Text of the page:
USD/JPY Fundamental Weekly Forecast – Despite Dovish Tone From BOJ, Yen Supported by Safe-Haven DemandEconomic conditions in Japan are bearish given the outlook from the Bank of Japan. Furthermore, Japan’s 10-year bond yield fell below zero for the first time since September 2017. However, the Japanese Yen is being driven higher by increased demand for the safe-haven currency. This trend is likely to continue this week, given the problems in the United States.
The Dollar/Yen finished lower last week as investors continued to seek shelter in the safe-haven Japanese Yen in reaction to heightened stock market volatility. In addition to the stock market’s wild swings, investors continued to seek shelter from a number of issues causing uncertainty in the financial markets.
These included a lack of confidence in the U.S. Federal Reserve, the ongoing partial government shutdown in Washington and worries over a possible U.S. recession. Investors also aren’t sure whether U.S. and China negotiators will be able to hammer out a new trade agreement by the self-imposed March 1 deadline.
Last week, the USD/JPY settled at 110.294, down 0.911 or -0.82%.
In other news, Bank of Japan policymakers disagreed on the feasibility of allowing bond yields to move more flexibly around the central bank’s zero percent target, reflecting division within the board on how to address the growing dangers of prolonged easing, according to the BOJ minutes.
According to Reuters, “One member said the central bank should not rule out options such as widening the range in which bond yields could move, or shortening the duration of the government bond yield that it targets from the current 10-year yield, the minutes showed.”
“Another member disagreed, however, saying that doing so when inflation remained low could determine the BOJ’s credibility by casting doubt on its commitment to achieve its inflation target.”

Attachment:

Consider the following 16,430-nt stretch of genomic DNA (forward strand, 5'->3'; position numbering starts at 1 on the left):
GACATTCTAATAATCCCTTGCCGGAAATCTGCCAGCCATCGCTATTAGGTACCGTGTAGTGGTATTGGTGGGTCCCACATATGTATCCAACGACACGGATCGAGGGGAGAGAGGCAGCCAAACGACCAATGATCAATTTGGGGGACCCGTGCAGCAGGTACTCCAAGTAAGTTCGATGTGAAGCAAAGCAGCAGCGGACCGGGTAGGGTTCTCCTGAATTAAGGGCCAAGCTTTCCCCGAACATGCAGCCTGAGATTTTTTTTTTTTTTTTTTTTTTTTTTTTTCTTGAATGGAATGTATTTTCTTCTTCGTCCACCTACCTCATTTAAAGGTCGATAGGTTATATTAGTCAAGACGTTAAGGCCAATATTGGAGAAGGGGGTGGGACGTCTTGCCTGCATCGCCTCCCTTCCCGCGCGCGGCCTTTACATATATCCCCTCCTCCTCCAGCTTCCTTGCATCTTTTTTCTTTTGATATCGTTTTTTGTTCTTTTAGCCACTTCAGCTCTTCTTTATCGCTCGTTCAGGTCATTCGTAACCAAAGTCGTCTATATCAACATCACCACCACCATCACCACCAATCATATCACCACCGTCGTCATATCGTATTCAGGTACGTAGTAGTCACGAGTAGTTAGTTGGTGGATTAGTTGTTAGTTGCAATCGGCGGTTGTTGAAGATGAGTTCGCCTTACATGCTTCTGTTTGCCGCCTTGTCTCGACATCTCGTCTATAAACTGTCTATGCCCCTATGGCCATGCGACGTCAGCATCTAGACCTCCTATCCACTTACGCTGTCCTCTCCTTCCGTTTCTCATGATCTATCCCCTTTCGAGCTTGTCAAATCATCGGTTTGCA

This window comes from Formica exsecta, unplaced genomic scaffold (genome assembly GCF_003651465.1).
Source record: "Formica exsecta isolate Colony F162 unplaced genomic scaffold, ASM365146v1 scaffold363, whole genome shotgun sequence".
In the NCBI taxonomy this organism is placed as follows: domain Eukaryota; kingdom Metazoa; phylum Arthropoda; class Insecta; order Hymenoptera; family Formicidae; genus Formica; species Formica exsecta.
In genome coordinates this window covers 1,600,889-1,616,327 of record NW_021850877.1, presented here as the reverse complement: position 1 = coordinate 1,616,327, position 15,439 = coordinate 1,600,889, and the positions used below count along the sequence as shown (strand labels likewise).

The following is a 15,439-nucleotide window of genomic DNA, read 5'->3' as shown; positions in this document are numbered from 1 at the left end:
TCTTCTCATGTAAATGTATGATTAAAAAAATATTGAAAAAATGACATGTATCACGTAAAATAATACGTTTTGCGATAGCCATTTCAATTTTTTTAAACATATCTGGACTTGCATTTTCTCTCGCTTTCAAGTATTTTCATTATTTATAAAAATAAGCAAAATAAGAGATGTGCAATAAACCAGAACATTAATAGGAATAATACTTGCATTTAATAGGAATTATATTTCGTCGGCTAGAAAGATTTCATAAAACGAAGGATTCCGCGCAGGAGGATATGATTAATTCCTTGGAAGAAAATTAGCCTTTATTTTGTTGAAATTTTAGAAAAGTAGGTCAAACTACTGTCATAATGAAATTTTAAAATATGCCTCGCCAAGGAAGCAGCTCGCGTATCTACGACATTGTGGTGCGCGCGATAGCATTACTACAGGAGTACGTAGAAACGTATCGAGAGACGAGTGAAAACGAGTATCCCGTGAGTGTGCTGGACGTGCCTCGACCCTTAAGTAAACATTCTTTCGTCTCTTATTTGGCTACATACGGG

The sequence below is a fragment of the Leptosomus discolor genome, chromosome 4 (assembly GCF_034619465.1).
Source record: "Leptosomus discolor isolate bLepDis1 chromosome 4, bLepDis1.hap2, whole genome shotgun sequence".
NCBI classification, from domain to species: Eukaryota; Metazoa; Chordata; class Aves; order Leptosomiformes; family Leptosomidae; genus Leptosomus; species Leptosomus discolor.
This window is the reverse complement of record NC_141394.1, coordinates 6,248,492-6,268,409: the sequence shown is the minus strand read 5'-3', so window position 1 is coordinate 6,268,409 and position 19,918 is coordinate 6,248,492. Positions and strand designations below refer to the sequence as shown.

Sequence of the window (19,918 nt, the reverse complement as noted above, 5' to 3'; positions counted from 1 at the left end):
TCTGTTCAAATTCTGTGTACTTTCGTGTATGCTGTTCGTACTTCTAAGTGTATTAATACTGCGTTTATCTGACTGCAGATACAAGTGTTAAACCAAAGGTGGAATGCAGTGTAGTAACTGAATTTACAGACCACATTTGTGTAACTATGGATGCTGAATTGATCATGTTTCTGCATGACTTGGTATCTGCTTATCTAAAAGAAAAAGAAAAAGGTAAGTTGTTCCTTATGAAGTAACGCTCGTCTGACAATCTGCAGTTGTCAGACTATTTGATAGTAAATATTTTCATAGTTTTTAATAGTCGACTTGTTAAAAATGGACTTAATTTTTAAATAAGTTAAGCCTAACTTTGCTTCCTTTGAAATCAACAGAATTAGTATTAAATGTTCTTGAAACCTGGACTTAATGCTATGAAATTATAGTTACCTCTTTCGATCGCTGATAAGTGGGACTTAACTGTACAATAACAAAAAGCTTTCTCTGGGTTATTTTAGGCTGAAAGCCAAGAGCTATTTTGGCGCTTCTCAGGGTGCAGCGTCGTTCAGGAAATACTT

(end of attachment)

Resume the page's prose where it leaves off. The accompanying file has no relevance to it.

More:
In its Summary of Opinions, BOJ policymakers warned the global economic outlook was worsening and recent oil price falls could further delay achievement of their 2 percent inflation target.
“Uncertainty over the global economic outlook is heightening. Given such conditions are likely to persist, risks are generally skewed to the downside,” one member was quoted as saying.
Economic conditions in Japan are bearish given the outlook from the Bank of Japan. Furthermore, Japan’s 10-year bond yield fell below zero for the first time since September 2017. However, the Japanese Yen is being driven higher by increased demand for the safe-haven currency. This trend is likely to continue this week, given the problems in the United States.
The major U.S. report on Friday will be the December U.S. Non-Farm Payrolls report. It is expected to show the economy added 181K jobs, up from 155K. The unemployment rate is expected to remain steady at 3.7%. Average Hourly Earnings is forecast to have risen by 0.3%.
Since the market seems to think the economy is not as strong as the Fed surmises, the jobs report could offer some major insights into the central bank’s next move on interest rates.
A stronger than expected jobs report will support the Fed’s notion that the economy is strong and needs to be tamed with consistent rate hikes. A weaker than expected report will throw more support towards a weakening economy.
The Fed’s stance on future rate hikes may be clarified on Friday at 1515 GMT when Fed Chair Jerome Powell delivers a speech at an economic conference. Risk appetite could deteriorate further if Powell comes across as hawkish. This could drive the Aussie and Kiwi lower.